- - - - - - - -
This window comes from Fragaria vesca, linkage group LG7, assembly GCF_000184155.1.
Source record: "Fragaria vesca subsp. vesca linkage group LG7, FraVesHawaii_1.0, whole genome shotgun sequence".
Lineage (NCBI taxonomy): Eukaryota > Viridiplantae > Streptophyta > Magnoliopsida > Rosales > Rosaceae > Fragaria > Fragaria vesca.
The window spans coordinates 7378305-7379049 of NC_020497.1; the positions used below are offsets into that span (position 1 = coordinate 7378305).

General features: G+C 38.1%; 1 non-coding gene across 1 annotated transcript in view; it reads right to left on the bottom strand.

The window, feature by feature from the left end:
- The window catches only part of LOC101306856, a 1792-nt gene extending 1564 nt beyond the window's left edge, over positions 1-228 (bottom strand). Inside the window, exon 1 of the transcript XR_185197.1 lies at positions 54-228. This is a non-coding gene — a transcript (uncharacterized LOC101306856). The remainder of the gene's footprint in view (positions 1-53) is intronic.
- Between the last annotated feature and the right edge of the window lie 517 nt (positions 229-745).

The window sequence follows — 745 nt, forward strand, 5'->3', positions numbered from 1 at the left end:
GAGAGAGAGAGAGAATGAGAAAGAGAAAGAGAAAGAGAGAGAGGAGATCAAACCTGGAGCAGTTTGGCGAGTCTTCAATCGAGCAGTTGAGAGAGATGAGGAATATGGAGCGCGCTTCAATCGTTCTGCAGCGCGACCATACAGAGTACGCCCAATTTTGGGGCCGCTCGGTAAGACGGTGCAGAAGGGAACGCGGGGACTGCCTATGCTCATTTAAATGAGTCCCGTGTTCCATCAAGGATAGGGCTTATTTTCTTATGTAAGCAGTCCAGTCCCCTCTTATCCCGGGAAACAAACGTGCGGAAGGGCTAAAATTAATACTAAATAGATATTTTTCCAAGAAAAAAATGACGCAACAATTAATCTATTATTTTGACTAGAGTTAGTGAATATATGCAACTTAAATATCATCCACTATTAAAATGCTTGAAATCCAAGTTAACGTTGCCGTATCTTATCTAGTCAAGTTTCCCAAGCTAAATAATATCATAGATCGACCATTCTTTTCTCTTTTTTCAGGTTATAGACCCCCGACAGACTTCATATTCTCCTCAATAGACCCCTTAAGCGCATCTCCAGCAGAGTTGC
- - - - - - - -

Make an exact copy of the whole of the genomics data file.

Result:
This window comes from Fragaria vesca, linkage group LG7, assembly GCF_000184155.1.
Source record: "Fragaria vesca subsp. vesca linkage group LG7, FraVesHawaii_1.0, whole genome shotgun sequence".
Lineage (NCBI taxonomy): Eukaryota > Viridiplantae > Streptophyta > Magnoliopsida > Rosales > Rosaceae > Fragaria > Fragaria vesca.
The window spans coordinates 7378305-7379049 of NC_020497.1; the positions used below are offsets into that span (position 1 = coordinate 7378305).

General features: G+C 38.1%; 1 non-coding gene across 1 annotated transcript in view; it reads right to left on the bottom strand.

The window, feature by feature from the left end:
- The window catches only part of LOC101306856, a 1792-nt gene extending 1564 nt beyond the window's left edge, over positions 1-228 (bottom strand). Inside the window, exon 1 of the transcript XR_185197.1 lies at positions 54-228. This is a non-coding gene — a transcript (uncharacterized LOC101306856). The remainder of the gene's footprint in view (positions 1-53) is intronic.
- Between the last annotated feature and the right edge of the window lie 517 nt (positions 229-745).

The window sequence follows — 745 nt, forward strand, 5'->3', positions numbered from 1 at the left end:
GAGAGAGAGAGAGAATGAGAAAGAGAAAGAGAAAGAGAGAGAGGAGATCAAACCTGGAGCAGTTTGGCGAGTCTTCAATCGAGCAGTTGAGAGAGATGAGGAATATGGAGCGCGCTTCAATCGTTCTGCAGCGCGACCATACAGAGTACGCCCAATTTTGGGGCCGCTCGGTAAGACGGTGCAGAAGGGAACGCGGGGACTGCCTATGCTCATTTAAATGAGTCCCGTGTTCCATCAAGGATAGGGCTTATTTTCTTATGTAAGCAGTCCAGTCCCCTCTTATCCCGGGAAACAAACGTGCGGAAGGGCTAAAATTAATACTAAATAGATATTTTTCCAAGAAAAAAATGACGCAACAATTAATCTATTATTTTGACTAGAGTTAGTGAATATATGCAACTTAAATATCATCCACTATTAAAATGCTTGAAATCCAAGTTAACGTTGCCGTATCTTATCTAGTCAAGTTTCCCAAGCTAAATAATATCATAGATCGACCATTCTTTTCTCTTTTTTCAGGTTATAGACCCCCGACAGACTTCATATTCTCCTCAATAGACCCCTTAAGCGCATCTCCAGCAGAGTTGC